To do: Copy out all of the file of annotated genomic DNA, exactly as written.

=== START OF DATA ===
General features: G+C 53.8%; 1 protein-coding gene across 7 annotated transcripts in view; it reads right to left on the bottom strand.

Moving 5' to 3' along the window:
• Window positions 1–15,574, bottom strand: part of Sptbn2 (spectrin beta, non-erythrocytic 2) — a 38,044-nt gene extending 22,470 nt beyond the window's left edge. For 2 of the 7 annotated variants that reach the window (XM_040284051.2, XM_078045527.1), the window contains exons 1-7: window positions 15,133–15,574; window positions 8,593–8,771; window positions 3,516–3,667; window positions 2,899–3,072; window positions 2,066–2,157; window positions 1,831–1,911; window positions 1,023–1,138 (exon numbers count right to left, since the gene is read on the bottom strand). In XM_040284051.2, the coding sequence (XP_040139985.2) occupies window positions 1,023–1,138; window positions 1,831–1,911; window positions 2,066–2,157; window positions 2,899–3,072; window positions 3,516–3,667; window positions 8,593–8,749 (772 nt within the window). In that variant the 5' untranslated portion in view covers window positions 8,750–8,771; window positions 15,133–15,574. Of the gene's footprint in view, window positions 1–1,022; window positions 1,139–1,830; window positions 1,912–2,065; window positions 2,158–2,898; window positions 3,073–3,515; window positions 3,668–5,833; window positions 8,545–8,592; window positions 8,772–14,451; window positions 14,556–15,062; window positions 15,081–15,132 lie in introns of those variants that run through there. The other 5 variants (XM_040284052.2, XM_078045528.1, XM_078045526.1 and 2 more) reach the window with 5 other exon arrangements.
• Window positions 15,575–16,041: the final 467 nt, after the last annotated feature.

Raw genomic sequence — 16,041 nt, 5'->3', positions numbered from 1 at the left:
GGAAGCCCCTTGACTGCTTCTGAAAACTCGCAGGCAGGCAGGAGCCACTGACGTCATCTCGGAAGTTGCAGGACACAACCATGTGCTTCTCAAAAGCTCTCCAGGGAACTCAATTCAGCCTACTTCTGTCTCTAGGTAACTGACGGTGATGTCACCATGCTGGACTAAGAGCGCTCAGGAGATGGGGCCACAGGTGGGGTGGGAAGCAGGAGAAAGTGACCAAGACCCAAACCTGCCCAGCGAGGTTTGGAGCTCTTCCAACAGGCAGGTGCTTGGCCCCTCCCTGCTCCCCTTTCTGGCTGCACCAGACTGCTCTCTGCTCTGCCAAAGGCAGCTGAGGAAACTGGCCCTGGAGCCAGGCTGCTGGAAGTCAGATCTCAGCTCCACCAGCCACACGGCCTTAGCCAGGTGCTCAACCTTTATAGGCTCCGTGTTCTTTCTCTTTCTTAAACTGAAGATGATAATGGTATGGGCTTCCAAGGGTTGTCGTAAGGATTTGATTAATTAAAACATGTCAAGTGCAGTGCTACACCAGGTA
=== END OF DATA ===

General features: G+C 53.8%; 1 protein-coding gene across 7 annotated transcripts in view; it reads right to left on the bottom strand.

Moving 5' to 3' along the window:
• Window positions 1–15,574, bottom strand: part of Sptbn2 (spectrin beta, non-erythrocytic 2) — a 38,044-nt gene extending 22,470 nt beyond the window's left edge. For 2 of the 7 annotated variants that reach the window (XM_040284051.2, XM_078045527.1), the window contains exons 1-7: window positions 15,133–15,574; window positions 8,593–8,771; window positions 3,516–3,667; window positions 2,899–3,072; window positions 2,066–2,157; window positions 1,831–1,911; window positions 1,023–1,138 (exon numbers count right to left, since the gene is read on the bottom strand). In XM_040284051.2, the coding sequence (XP_040139985.2) occupies window positions 1,023–1,138; window positions 1,831–1,911; window positions 2,066–2,157; window positions 2,899–3,072; window positions 3,516–3,667; window positions 8,593–8,749 (772 nt within the window). In that variant the 5' untranslated portion in view covers window positions 8,750–8,771; window positions 15,133–15,574. Of the gene's footprint in view, window positions 1–1,022; window positions 1,139–1,830; window positions 1,912–2,065; window positions 2,158–2,898; window positions 3,073–3,515; window positions 3,668–5,833; window positions 8,545–8,592; window positions 8,772–14,451; window positions 14,556–15,062; window positions 15,081–15,132 lie in introns of those variants that run through there. The other 5 variants (XM_040284052.2, XM_078045528.1, XM_078045526.1 and 2 more) reach the window with 5 other exon arrangements.
• Window positions 15,575–16,041: the final 467 nt, after the last annotated feature.

Raw genomic sequence — 16,041 nt, 5'->3', positions numbered from 1 at the left:
GGAAGCCCCTTGACTGCTTCTGAAAACTCGCAGGCAGGCAGGAGCCACTGACGTCATCTCGGAAGTTGCAGGACACAACCATGTGCTTCTCAAAAGCTCTCCAGGGAACTCAATTCAGCCTACTTCTGTCTCTAGGTAACTGACGGTGATGTCACCATGCTGGACTAAGAGCGCTCAGGAGATGGGGCCACAGGTGGGGTGGGAAGCAGGAGAAAGTGACCAAGACCCAAACCTGCCCAGCGAGGTTTGGAGCTCTTCCAACAGGCAGGTGCTTGGCCCCTCCCTGCTCCCCTTTCTGGCTGCACCAGACTGCTCTCTGCTCTGCCAAAGGCAGCTGAGGAAACTGGCCCTGGAGCCAGGCTGCTGGAAGTCAGATCTCAGCTCCACCAGCCACACGGCCTTAGCCAGGTGCTCAACCTTTATAGGCTCCGTGTTCTTTCTCTTTCTTAAACTGAAGATGATAATGGTATGGGCTTCCAAGGGTTGTCGTAAGGATTTGATTAATTAAAACATGTCAAGTGCAGTGCTACACCAGGTA